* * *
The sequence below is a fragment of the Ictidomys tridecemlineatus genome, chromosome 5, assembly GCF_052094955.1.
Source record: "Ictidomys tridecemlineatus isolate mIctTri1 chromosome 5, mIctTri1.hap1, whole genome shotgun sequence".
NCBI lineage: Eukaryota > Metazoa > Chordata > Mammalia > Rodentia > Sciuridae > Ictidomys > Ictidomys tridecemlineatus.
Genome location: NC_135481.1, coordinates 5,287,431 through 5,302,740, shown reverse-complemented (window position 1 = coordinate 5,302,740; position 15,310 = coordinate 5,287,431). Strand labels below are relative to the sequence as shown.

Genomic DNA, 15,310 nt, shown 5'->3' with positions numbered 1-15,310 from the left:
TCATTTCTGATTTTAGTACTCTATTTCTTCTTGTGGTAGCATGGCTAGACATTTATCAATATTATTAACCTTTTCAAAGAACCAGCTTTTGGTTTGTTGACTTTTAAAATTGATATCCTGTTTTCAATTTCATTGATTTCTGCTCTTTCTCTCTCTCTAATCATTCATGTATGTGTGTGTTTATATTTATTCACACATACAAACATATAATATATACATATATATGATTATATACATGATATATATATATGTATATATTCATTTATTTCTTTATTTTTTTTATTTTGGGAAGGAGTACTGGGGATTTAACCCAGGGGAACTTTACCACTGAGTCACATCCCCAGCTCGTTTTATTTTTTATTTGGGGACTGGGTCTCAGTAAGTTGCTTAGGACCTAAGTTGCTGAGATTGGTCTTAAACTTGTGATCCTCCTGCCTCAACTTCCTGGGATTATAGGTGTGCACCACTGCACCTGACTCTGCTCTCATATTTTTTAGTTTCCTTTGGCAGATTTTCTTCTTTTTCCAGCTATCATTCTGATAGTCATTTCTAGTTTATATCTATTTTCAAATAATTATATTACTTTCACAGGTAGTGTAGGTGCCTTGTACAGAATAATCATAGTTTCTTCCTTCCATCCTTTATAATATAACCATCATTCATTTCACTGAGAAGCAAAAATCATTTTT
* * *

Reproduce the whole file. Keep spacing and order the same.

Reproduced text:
The sequence below is a fragment of the Ictidomys tridecemlineatus genome, chromosome 5, assembly GCF_052094955.1.
Source record: "Ictidomys tridecemlineatus isolate mIctTri1 chromosome 5, mIctTri1.hap1, whole genome shotgun sequence".
NCBI lineage: Eukaryota > Metazoa > Chordata > Mammalia > Rodentia > Sciuridae > Ictidomys > Ictidomys tridecemlineatus.
Genome location: NC_135481.1, coordinates 5,287,431 through 5,302,740, shown reverse-complemented (window position 1 = coordinate 5,302,740; position 15,310 = coordinate 5,287,431). Strand labels below are relative to the sequence as shown.

Genomic DNA, 15,310 nt, shown 5'->3' with positions numbered 1-15,310 from the left:
TCATTTCTGATTTTAGTACTCTATTTCTTCTTGTGGTAGCATGGCTAGACATTTATCAATATTATTAACCTTTTCAAAGAACCAGCTTTTGGTTTGTTGACTTTTAAAATTGATATCCTGTTTTCAATTTCATTGATTTCTGCTCTTTCTCTCTCTCTAATCATTCATGTATGTGTGTGTTTATATTTATTCACACATACAAACATATAATATATACATATATATGATTATATACATGATATATATATATGTATATATTCATTTATTTCTTTATTTTTTTTATTTTGGGAAGGAGTACTGGGGATTTAACCCAGGGGAACTTTACCACTGAGTCACATCCCCAGCTCGTTTTATTTTTTATTTGGGGACTGGGTCTCAGTAAGTTGCTTAGGACCTAAGTTGCTGAGATTGGTCTTAAACTTGTGATCCTCCTGCCTCAACTTCCTGGGATTATAGGTGTGCACCACTGCACCTGACTCTGCTCTCATATTTTTTAGTTTCCTTTGGCAGATTTTCTTCTTTTTCCAGCTATCATTCTGATAGTCATTTCTAGTTTATATCTATTTTCAAATAATTATATTACTTTCACAGGTAGTGTAGGTGCCTTGTACAGAATAATCATAGTTTCTTCCTTCCATCCTTTATAATATAACCATCATTCATTTCACTGAGAAGCAAAAATCATTTTT